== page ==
Are you ready to take the plunge with your first hydroponic garden? Congratulations – with a little patience, research and labour, the rewards are endless.
The hydroponic method uses nutrient-rich water as opposed to soil, and is a wonderful option for growers working with limited space or who want to take more control over their yields.
Virtually any plant can be grown hydroponically, but certain species take to the soil-free life more easily than others. When starting your very first hydroponic garden, we suggest choosing plants that are high-reward, and what could be more rewarding than your own home-grown produce?
We have chosen 14 nutritious herbs, veggies and fruits that make perfect additions to your first hydroponic setup.
Mint, one of the most refreshing and uplifting herbs, works well with hydroponic systems and tends to grow quickly.
Orange mint is a semi-aquatic plant, and peppermint loves water, making these ideal plants if you have limited experience with hydroponics.
Basil is one of the most popular hydroponic herbs. An easy way to get started is by transplanting basil seedlings from your local garden store. Make sure you have a good lighting setup – basil needs over 11 hours of light to thrive.
We recommend you start with transferring a chive plant to your hydroponic system. From there it takes 6-8 weeks to fully mature, and you can harvest it regularly.
Chive does require a lot of light however, around 12 – 14 hours.
Lettuce, the versatile sandwich-filler, is a perfect vegetable for beginning your hydroponic journey. They grow quickly with hydroponic systems, are easy to maintain and you can harvest the outer leaves as it grows to ensure a continual supply of fresh greens. Try the nutrient-dense Romaine.
True to its name, watercress loves water and that makes it ideal for your first hydroponic setup. Watercress tends to wilt quickly, meaning yours will have a better crunch compared to the watercress you buy at the grocery store. You can’t beat that home-harvested produce!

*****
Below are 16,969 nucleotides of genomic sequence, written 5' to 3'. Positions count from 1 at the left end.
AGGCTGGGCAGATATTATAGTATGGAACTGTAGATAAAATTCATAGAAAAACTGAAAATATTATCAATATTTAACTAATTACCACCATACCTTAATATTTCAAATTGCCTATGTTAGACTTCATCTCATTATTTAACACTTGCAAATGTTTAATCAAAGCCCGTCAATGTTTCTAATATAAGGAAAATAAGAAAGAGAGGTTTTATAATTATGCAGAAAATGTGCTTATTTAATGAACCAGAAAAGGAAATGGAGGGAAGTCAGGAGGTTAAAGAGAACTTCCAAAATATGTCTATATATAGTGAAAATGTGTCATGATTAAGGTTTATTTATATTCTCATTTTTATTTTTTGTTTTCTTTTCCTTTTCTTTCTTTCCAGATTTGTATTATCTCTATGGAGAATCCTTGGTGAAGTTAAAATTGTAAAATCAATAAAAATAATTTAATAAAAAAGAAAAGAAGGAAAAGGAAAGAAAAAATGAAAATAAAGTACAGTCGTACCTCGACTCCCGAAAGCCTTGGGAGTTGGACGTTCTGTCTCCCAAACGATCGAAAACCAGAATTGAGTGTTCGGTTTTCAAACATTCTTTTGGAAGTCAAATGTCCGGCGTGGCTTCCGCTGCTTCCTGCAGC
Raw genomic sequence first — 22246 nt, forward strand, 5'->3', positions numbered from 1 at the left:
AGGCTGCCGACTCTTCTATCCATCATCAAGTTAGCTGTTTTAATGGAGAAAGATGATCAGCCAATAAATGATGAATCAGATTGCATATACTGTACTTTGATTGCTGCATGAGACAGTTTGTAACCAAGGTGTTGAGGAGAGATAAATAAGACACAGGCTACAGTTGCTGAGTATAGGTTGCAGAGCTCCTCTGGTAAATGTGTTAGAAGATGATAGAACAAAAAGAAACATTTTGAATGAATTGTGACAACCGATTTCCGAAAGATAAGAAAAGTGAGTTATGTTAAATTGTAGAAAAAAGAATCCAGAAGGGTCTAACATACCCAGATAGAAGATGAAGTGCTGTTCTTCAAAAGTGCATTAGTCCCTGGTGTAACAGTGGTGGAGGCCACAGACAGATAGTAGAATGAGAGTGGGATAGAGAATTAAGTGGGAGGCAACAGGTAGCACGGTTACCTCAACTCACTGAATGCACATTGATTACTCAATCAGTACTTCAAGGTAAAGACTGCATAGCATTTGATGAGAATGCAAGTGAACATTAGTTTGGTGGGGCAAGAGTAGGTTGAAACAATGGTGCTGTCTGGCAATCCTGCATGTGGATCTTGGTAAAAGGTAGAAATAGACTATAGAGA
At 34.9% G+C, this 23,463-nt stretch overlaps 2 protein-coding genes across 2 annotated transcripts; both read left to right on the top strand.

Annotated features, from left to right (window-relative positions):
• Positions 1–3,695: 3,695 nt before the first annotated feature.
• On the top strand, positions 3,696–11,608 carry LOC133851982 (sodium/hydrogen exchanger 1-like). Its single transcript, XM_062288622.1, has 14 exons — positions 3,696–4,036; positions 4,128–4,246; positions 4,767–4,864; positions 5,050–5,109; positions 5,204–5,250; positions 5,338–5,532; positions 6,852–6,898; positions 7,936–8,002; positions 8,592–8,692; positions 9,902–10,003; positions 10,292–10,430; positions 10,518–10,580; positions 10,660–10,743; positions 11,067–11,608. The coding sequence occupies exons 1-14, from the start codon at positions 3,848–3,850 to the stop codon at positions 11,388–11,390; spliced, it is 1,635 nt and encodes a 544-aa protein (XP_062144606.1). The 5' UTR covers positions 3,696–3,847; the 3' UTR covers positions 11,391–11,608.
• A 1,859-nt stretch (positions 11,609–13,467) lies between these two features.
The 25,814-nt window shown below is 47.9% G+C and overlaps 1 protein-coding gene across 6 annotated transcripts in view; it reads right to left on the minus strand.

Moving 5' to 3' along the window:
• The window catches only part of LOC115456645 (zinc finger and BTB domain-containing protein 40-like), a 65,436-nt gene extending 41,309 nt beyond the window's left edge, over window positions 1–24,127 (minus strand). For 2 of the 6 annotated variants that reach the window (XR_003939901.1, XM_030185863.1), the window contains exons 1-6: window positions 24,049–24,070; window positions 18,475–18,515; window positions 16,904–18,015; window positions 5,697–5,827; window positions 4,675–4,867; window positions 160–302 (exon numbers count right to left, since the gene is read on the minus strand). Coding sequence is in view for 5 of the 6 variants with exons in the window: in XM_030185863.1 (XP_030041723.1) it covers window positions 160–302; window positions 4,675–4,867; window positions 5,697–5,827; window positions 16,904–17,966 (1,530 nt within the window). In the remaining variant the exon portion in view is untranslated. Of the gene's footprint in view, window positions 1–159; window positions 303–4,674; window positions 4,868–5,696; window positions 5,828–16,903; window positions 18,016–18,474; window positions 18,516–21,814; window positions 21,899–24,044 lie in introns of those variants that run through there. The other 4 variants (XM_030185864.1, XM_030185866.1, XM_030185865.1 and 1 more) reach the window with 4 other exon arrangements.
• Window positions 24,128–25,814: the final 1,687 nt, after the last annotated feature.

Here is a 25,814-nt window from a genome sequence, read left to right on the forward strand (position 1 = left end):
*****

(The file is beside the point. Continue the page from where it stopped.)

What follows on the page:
Abundant in vitamins, minerals and fibre, we recommend adding Kale to your diet as well as your first hydroponic garden. While the health benefits are vast, store-bought kale can be laden with pesticides and is often harder to find than other leafy vegetables. The good news is, Kale can thrive in a hydroponic setup.
Given enough light and warmth, cucumbers can grow rapidly with high yields, making a very satisfying plant to grow in your first hydroponic garden.
This iron-rich vegetable requires little light to grow, and will be a useful addition to your kitchen. You can harvest as you go, and get up to 12 weeks of ongoing harvesting under the right conditions.
Radishes are one of the easiest veggies to grow in soil or hydroponically. They don’t require lights and thrive at cool temperatures – plus you can often see your seedlings within 3 – 7 days.
Beans are one of the most low maintenance veggies to grow in your first hydroponic garden. Germination takes around 3 – 8 days, and you can begin your harvest after 6 – 8 weeks.
Fresh, delicious strawberries at your fingertips all year long … who wouldn’t want that? Strawberries are a very popular choices for hydroponic growers and make a tasty and colourful addition to your garden. For beginners, we suggest starting off with runners and placing them in the fridge for a few months before you begin. The cold will give your plants a kick-start and allow for flowers to emerge quickly after planting.
Blueberries are one of the most antioxidant-rich fruits you can find. They are notoriously expensive when buying them at a grocery store, so all the more reason to grow them hydroponically. They take a lot longer to fruit than strawberries, but as they favour highly acidic soil, they grow well under hydroponic conditions where you can control the ph content.
Yes, they are technically fruit! Peppers (or capsicums to our Australian friends) grow well in hydroponic conditions and prefer warm temperatures and loads of light, so prepare to invest in lamps if they won’t have access to a lot of natural sunlight. Try your hand at jalapenos or bell peppers.
You can get incredible tomato yields with hydroponics, and this is why they are so popular with commercial and hobby growers. Just like peppers, they require a lot of light.
There you have it – 14 herbs, veggies and fruits to start your very first hydroponic setup. If you’re new to this artful science, we suggest starting simple with plants that are known to thrive this way.
We hope that watching your plants flourish quickly will inspire you to explore a lifelong relationship with hydroponics, and encourage you to try your hand with more complex plants and foods. The returns are truly endless!